Using the spinnaker pole
However, there is a trick if you want to steer even further downwind. This would be a course more suitable for a conventional, symmetrical spinnaker. There is a good way of adapting your asymmetrical for deep downwind sailing, again as beautifully shown in the video.
When sailing downwind, the asymmetrical spinnaker will get blanketed by the mainsail. This is the effect that we use to our advantage when hoisting or dropping the sail. But now we want the sail to be as effective as possible.
To be able to pull the sail clear out of the wind-shadow created by the mainsail, we use the spinnaker pole. Because the asymmetrical is cut with a very low tack, the pole has to be set on the mast as low as possible. When the pole is set, we can run a new sheet, the guy, through the outboard end of the pole and to the tack line, where it can be clipped on (this is demonstrated very well in the video).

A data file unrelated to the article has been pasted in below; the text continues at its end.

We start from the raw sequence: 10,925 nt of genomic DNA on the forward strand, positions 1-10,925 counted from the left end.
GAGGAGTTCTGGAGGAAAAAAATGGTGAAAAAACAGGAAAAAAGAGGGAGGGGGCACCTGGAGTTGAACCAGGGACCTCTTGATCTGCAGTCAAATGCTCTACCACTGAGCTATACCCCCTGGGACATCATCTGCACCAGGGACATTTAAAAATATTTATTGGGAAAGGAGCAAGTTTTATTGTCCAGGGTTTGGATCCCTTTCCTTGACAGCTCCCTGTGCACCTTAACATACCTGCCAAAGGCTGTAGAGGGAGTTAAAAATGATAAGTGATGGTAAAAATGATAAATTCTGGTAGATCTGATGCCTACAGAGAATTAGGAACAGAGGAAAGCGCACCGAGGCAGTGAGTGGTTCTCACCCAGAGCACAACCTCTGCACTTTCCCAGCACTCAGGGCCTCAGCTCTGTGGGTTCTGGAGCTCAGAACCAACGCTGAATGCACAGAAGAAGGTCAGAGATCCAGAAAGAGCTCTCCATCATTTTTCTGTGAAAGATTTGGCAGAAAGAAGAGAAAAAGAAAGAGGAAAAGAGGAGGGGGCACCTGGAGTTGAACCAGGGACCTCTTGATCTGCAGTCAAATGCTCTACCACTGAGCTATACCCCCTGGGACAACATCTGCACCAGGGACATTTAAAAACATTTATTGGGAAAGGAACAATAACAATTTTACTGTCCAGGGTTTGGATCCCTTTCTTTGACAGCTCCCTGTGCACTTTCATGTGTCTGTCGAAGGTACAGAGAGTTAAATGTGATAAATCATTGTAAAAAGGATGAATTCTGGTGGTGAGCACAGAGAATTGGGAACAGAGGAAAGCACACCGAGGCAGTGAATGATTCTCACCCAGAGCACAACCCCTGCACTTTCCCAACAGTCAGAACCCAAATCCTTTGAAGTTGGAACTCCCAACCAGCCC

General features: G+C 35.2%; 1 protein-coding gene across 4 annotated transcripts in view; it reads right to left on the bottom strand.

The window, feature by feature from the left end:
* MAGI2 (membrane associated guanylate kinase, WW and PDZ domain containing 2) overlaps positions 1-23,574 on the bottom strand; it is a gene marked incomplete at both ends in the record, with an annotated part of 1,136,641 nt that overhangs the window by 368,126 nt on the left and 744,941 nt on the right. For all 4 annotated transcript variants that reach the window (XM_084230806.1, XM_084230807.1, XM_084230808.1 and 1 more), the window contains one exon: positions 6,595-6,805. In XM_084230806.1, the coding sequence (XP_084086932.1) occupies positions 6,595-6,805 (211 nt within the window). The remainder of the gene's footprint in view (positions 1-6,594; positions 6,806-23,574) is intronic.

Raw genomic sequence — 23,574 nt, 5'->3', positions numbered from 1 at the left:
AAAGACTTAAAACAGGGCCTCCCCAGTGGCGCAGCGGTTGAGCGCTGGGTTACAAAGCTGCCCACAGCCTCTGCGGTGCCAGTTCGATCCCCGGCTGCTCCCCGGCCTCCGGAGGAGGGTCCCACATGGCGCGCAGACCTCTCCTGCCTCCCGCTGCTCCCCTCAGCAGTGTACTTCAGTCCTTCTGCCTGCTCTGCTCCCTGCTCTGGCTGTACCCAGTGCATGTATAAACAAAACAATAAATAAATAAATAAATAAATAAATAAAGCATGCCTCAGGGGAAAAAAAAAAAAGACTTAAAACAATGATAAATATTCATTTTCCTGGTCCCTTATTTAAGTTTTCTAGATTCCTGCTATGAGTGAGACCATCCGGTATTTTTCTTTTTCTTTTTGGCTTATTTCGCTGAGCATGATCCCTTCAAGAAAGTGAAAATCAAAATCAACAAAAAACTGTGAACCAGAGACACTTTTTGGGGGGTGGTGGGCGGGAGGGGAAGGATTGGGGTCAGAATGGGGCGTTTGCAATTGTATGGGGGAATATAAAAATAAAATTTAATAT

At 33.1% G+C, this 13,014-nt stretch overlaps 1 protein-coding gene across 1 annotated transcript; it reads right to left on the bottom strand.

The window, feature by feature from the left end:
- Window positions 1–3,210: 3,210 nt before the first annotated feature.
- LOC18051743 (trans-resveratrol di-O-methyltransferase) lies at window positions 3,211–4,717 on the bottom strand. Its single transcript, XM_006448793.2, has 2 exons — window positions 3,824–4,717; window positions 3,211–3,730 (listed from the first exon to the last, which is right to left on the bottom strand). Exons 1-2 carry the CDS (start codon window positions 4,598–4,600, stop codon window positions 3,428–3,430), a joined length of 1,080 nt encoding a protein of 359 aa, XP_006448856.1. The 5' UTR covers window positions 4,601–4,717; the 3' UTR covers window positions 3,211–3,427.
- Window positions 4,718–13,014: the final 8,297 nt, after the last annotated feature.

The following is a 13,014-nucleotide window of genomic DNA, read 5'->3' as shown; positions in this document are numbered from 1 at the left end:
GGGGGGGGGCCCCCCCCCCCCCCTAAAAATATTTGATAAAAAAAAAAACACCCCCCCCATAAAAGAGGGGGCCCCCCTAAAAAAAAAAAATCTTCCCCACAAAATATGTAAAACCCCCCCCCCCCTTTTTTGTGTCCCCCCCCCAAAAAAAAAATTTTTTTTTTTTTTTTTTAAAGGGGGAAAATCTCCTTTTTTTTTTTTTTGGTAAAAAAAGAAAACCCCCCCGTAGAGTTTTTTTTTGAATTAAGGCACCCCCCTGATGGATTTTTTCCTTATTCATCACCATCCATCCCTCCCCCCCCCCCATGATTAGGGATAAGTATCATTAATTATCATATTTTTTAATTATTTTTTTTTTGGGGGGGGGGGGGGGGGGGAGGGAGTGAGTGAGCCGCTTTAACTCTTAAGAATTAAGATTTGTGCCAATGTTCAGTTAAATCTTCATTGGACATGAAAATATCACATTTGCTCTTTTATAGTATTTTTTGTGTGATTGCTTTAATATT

The pole can then be trimmed, pulling the sail out to the “windward” side. The three lines – guy, tackline and uphaul of the pole – can fix the pole in a stable position.
To prevent the aft leech of the sail from swaying too much and to stabilize the sail even more, a trim-line to the sheet will do the trick. The “Tweaker” as it is called by Amy and Matt is easily attached with a snatch-block. It is used to pull the sheet down and thus stabilize the sail. Again, this is clearly shown in the video.